House Republicans Considering Tying Keystone Pipeline Approval To Debt Ceiling Hike

House GOP May Tie Keystone To Debt Ceiling

WASHINGTON -- House Republican leadership is considering tying the approval of the controversial Keystone XL pipeline to any legislation to raise the nation's debt ceiling, GOP aides confirmed to The Huffington Post on Wednesday.

The provision is one of many that Republican leadership is entertaining as a consolation for paying the country's bills on time. The president has already pledged not to negotiate one iota over the debt ceiling hike, so this possible gambit would very likely be rebuffed.

Still, Republicans are planning to press the issue. On Wednesday, House Majority Leader Eric Cantor (R-Va.) reportedly told his colleagues to attach the pipeline to any legislation to raise the debt ceiling, increasing the chances of a default should the debt ceiling be reached sometime in mid- to late October.

"It's on the table," said a House GOP aide, with respect to Keystone. Another aide confirmed as much but wouldn't say how hard the caucus would push the matter. "We're not going to characterize the table," the aide said.

Such a provision will almost certainly roil many Senate Democrats and the White House, who either vehemently oppose the proposed pipeline or are hesitant to approve it without a more complete review of its potential environmental impact.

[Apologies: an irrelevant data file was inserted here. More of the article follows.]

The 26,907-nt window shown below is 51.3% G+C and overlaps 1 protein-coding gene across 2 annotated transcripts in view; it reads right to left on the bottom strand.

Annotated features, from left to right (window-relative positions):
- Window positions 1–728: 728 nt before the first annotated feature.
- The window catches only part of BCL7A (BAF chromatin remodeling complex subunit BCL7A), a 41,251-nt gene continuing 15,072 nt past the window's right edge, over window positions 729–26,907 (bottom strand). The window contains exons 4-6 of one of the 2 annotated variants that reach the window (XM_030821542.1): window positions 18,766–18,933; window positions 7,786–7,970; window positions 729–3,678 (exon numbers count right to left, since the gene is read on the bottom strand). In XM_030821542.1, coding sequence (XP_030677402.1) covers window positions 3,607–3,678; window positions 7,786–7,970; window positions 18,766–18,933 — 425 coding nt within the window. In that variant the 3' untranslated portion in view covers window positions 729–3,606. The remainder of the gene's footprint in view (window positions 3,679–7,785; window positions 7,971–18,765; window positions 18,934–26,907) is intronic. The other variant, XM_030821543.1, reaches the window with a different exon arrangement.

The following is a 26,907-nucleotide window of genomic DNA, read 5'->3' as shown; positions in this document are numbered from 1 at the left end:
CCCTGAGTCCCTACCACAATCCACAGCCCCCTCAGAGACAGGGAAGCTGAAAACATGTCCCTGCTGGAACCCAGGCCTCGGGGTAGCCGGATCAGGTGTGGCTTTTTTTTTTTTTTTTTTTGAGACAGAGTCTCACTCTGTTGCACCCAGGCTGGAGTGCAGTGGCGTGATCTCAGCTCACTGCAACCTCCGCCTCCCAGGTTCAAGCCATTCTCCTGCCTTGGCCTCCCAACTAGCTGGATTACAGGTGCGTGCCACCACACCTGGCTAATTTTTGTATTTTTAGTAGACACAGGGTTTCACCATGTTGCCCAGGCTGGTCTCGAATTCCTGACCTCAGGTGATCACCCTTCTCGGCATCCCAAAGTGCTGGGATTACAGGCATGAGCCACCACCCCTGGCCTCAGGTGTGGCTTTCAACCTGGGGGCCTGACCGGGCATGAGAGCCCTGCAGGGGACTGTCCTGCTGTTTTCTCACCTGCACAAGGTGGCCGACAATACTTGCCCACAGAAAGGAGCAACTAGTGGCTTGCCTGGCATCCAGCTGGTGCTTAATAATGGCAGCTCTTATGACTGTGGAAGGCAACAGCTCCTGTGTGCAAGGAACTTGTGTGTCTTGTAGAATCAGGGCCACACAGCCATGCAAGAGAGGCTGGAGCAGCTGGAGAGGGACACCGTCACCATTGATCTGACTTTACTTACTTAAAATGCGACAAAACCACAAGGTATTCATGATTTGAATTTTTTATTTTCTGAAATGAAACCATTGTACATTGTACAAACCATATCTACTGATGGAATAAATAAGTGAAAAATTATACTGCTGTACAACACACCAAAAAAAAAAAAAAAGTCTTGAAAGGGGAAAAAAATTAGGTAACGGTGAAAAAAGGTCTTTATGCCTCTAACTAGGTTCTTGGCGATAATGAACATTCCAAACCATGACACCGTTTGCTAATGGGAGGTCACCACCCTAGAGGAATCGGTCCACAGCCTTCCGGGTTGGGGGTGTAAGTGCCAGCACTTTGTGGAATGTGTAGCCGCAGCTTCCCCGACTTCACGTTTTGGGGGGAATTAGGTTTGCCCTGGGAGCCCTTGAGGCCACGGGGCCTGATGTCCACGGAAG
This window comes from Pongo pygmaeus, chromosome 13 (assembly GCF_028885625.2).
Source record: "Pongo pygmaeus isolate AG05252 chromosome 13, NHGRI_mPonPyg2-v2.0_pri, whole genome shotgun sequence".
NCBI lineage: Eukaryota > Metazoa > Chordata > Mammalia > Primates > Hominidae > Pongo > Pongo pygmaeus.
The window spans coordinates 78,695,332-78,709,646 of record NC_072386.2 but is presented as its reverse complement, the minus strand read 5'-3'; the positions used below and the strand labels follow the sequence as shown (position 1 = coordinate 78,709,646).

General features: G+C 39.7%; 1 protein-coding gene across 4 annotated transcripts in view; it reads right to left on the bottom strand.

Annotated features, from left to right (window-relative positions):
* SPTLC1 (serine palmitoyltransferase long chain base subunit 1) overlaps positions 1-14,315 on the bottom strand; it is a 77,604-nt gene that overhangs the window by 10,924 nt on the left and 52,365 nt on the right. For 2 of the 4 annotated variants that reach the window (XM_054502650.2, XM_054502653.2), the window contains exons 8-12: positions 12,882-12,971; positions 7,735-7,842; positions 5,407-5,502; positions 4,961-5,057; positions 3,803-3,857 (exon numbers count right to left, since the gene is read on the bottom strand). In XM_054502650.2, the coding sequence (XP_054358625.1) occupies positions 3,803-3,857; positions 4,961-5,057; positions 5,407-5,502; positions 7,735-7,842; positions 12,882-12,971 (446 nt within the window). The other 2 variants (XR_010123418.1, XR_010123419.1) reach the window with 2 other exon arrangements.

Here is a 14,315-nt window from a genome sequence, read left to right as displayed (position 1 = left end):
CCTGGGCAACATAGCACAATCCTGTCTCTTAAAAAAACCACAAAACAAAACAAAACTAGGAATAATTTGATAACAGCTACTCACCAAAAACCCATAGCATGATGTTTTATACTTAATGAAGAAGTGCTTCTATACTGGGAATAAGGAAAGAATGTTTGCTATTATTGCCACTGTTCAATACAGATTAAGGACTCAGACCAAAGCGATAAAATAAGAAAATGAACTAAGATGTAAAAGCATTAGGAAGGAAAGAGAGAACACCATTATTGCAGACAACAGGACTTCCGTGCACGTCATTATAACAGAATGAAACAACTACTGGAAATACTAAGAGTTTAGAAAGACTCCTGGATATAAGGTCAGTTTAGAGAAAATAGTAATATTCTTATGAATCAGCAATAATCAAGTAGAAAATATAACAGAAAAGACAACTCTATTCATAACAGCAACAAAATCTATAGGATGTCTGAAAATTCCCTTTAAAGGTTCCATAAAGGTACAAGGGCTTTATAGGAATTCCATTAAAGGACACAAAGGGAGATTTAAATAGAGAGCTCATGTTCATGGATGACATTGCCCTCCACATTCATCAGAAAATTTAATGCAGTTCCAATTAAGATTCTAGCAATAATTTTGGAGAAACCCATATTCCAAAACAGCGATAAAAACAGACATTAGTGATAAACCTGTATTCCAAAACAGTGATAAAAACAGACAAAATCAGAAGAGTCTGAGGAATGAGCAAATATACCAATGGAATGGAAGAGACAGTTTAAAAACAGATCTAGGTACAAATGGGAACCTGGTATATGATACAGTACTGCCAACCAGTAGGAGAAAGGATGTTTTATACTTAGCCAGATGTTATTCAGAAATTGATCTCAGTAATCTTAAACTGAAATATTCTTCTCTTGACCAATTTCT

The pipeline is still awaiting approval from the State Department, and the Obama administration said it would only sign off on the project if it was determined that it would not result in an increase in carbon emissions. Republicans have long argued that the project would be an immediate job creator and have sought through various legislative pushes to pressure the president to approve it.

Tying the pipeline to the debt ceiling would be the highest-stakes effort to date. The strategy dates back to May, when the Washington Post reported that House Republicans were considering the addition of a slew of conditions, including Keystone and a late-term abortion ban, to raising the debt ceiling.

In an email outlining the legislative calendar ahead, one well-positioned lobbyist said that he expected the debt ceiling bill produced by the House to include a number of popular Republican provisions, including the approval of Keystone, a delay of some period in implementing the president's health care law and principles for tax reform.

Reports have also surfaced that Republicans have already settled on a demand for a year's delay of Obamacare as a trade-off for raising the debt ceiling.

But the first Republican aide quoted above called those stories premature.

"It's absolutely one of the possible outcomes of a debt limit negotiation, and likely, given the president's proclivity for delaying sections of this law," said the aide. "Whether it's a mandate delay or delaying the law entirely, it depends on a great deal of other factors."

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Eric Cantor (R-Va.)

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